Park Slope crossing guards had better be on guard because local police are going to be checking up on their stop-sign-wielding techniques, officers announced at a meeting this week.
Neighborhood cops with the 78th Precinct will be paying visits to the neon-clad crosswalk stewards to make sure they are standing in the right spots to keep kids from getting hurt, a spokesman said.
“We’re just concerned about children’s safety in and around schools,” 78th Precinct community affairs officer Brian Laffey said.
The announcement came Tuesday at the second convening of the precinct’s new monthly traffic safety check-in. The meetings and the planned crossing guard audit are the latest in a series of measures by the cop shop that has made road safety a signature issue during the last two months, in part as a response to Mayor DeBlasio’s Vision Zero pledge to end driver killings by 2024.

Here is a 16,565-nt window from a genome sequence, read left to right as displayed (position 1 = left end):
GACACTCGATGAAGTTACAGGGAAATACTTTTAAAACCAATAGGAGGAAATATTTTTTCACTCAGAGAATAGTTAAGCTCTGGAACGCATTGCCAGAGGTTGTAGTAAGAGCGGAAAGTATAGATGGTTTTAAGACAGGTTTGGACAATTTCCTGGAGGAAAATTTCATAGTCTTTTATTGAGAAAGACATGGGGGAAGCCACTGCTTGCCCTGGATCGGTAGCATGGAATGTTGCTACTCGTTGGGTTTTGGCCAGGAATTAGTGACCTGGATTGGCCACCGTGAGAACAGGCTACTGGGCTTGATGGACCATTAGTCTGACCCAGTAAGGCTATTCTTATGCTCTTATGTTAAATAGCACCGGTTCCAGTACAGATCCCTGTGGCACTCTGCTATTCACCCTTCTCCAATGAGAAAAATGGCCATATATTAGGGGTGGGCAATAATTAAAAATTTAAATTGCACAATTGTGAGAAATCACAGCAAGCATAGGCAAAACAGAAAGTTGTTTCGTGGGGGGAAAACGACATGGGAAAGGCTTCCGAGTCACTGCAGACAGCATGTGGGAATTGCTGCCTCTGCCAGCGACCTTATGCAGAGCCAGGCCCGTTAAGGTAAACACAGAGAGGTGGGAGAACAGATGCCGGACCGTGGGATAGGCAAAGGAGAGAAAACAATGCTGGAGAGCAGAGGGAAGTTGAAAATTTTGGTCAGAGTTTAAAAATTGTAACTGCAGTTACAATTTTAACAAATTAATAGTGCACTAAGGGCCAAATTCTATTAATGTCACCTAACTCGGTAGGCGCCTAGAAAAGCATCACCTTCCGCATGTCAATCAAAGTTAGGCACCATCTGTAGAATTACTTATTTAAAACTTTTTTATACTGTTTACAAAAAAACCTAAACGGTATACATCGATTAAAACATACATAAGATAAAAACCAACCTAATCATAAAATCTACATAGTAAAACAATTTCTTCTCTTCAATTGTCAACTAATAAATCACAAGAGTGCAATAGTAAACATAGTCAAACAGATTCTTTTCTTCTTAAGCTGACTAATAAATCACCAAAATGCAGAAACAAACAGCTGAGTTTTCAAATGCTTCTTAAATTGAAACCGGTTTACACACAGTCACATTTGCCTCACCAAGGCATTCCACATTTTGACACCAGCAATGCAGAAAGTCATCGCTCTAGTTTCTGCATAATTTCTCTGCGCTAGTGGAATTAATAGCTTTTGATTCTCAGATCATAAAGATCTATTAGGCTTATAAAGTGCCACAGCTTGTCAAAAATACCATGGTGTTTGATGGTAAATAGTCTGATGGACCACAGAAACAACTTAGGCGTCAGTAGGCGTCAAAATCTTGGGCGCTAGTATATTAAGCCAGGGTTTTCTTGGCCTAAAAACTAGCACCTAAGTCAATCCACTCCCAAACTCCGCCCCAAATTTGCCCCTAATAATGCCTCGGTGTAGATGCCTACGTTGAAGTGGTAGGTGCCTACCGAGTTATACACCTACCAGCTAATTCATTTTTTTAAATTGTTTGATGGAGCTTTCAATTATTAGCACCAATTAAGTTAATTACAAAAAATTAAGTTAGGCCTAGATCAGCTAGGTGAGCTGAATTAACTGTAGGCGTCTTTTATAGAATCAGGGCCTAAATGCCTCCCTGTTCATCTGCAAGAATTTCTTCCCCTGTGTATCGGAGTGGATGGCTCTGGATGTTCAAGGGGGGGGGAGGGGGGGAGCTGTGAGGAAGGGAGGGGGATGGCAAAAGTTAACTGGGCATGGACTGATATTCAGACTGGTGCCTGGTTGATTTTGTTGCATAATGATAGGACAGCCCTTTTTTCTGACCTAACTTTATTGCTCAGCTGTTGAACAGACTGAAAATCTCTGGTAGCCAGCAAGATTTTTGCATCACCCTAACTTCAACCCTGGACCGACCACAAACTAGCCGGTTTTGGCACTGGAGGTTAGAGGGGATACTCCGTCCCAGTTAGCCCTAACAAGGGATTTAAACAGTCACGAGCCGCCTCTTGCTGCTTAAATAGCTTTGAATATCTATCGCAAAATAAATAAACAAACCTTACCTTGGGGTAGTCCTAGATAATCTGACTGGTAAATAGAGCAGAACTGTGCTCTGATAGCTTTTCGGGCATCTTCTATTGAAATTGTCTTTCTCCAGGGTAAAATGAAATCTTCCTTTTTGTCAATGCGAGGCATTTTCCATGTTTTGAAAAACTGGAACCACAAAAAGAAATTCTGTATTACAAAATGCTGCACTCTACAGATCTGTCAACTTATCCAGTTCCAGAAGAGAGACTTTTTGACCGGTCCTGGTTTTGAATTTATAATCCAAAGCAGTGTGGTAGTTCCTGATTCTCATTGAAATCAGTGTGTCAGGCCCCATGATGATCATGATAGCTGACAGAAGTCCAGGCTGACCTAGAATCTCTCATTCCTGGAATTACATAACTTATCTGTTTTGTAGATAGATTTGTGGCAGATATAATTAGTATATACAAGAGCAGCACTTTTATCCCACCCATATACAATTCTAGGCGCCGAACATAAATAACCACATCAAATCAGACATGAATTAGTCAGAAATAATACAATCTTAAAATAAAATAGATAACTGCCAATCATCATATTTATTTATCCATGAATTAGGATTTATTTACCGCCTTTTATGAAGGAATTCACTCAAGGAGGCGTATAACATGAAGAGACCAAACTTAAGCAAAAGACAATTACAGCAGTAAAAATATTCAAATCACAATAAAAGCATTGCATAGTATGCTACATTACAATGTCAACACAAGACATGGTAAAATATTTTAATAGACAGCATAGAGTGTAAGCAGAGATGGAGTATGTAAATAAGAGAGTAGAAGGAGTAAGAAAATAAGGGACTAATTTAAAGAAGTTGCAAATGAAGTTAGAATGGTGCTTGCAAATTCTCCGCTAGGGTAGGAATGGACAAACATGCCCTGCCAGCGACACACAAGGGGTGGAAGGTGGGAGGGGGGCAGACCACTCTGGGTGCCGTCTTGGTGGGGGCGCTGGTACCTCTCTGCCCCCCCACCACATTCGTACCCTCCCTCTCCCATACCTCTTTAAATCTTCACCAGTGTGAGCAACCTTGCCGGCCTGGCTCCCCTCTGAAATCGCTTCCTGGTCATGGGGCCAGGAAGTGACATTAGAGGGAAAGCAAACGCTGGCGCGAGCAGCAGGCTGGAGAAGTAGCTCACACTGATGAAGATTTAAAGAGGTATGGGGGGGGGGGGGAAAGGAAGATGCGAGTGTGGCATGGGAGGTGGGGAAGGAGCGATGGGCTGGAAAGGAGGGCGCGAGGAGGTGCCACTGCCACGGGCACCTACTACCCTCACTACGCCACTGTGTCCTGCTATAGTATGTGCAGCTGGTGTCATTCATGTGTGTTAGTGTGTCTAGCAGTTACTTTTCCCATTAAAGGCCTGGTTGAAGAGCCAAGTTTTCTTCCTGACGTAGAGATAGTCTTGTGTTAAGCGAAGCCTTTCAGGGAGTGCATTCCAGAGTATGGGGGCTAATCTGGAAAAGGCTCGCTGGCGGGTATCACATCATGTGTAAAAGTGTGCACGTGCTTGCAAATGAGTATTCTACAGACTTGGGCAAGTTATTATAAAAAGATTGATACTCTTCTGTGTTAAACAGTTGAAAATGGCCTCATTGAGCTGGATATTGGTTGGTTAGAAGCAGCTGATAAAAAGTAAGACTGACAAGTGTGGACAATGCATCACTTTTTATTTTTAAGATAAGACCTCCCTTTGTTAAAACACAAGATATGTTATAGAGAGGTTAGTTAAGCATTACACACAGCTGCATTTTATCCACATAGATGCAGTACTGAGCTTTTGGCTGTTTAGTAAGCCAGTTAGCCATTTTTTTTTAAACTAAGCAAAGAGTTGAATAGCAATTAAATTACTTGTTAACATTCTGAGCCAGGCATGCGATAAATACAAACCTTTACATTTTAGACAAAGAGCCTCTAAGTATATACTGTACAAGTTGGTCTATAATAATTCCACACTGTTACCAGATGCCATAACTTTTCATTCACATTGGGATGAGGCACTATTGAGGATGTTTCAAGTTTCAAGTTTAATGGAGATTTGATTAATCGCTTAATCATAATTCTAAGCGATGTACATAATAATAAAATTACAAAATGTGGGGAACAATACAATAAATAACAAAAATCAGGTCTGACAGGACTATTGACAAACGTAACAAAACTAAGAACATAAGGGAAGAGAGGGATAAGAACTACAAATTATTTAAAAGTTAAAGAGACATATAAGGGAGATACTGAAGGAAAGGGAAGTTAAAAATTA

As part of the latest sweep, officers will also survey what routes kids take when they walk home from school and rearrange crossing guards accordingly.
Anti-car-carnage activists in attendance did not find fault with the current work of the crosswalk monitors, but praised the plan.
“Park Slope’s crossing guards are surely dedicated to protecting the kids on their watch, but if this effort helps in positioning them more adeptly, providing them with additional tools, or otherwise making them more effective at their jobs, it’s a big step forward in the path to achieving Vision Zero,” Park Slope Street Safety Partnership founder Eric McClure said.
The police department is responsible for managing the path-minders, and a rep testified at Council hearing on Monday that 200 of the city’s 2,300 guard positions are unfilled. In order to attract well-trained guards, the part-time job’s $9.88-per-hour starting wage must increase — especially if universal pre-kindergarten brings thousands more kids to the streets, one road warrior opined.
“The city should seriously consider raising this pay scale for such an important job,” said activist Keegan Stephan of the street safety group Right of Way.